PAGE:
Rabu, 27 Februari 2013

Sucking the public purse dry via fuel taxes

This 18-month old Cambodian boy taught himself how to
suckle from a cow after the calf had done drinking.
Governments the world over do the same with petrol price,
except the State would try cramming all the teats into one mouth.
Having predicted that South Africa's fuel price will hover over R12/liter for the most part of 2013 in this blog, the latest budget speech by Finance minister Pravin Gordhan has taken the first step towards making this prediction a pillaging reality.

As he did in 2012, the Road Accident Fund (REF) and Fuel levies increased again, this time by 23 cents per litre.
This year it is 0,08c a litre for the RAF and 0,15c a litre for the fuel levies. (In 2012, it was also 8c for the RAF but 20c for the levies.)
South Africans  buy some 970 million litres of petrol and 980 million litres of diesel over an average month like September.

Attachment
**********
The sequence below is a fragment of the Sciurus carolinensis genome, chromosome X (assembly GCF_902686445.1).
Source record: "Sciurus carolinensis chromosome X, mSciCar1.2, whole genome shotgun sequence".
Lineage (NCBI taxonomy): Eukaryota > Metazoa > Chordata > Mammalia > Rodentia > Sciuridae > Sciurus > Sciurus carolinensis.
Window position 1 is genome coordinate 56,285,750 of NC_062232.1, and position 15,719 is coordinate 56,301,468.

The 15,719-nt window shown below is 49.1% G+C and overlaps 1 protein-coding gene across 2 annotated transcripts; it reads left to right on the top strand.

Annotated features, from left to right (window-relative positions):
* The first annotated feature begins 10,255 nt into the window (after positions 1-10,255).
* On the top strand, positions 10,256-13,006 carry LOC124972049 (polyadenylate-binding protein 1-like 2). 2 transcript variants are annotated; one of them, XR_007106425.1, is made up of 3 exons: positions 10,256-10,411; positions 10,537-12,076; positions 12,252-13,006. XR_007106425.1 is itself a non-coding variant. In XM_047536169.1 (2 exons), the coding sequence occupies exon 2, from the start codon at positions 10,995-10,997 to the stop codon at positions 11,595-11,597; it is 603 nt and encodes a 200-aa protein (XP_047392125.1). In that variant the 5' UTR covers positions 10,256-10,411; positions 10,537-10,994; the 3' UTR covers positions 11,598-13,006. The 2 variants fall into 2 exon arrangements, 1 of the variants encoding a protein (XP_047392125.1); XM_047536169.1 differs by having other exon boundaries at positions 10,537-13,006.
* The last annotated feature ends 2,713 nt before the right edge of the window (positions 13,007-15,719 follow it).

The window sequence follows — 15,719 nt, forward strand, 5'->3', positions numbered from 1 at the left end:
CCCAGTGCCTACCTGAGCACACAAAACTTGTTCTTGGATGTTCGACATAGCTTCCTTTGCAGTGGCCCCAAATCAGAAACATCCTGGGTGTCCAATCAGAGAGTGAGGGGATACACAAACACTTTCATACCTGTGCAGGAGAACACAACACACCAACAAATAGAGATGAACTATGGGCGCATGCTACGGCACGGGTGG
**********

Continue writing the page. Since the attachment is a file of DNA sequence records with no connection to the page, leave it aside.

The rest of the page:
This means the latest  ZAR77,600,000 million the latest 8 cent increase will add from next month just in petrol.
Mr Gordhan sternly said he hopes our government will spend wisely the taxes our Receicer so efficiently gather.
Nobody laughed, and he did not make any other jokes during his speech.
Currently, the fuel price is South Africa is comrpised in the following manner:

Fuel price %
Basic fuel price and state levy 53.1
Customs, Duties, RAF, Basic Tax 27.9
Wholesale 7
Retail 8.4
Transport 2.4
Delivery 1.2

Above looks like government takes only a quarter of the money, which looks good compared to the UK or France, but "delivery" equates to a state-owned parastatal, while all other sectors pay add valorum tax on every drop we burn in our ICE engines.
Which means our government is still stretching the petrol teat like a kettie, and pillaging the public's purse with a least R8 billion a month in the process.
Which every economist tells us, will drive up inflation.
Electric engines, anyone?

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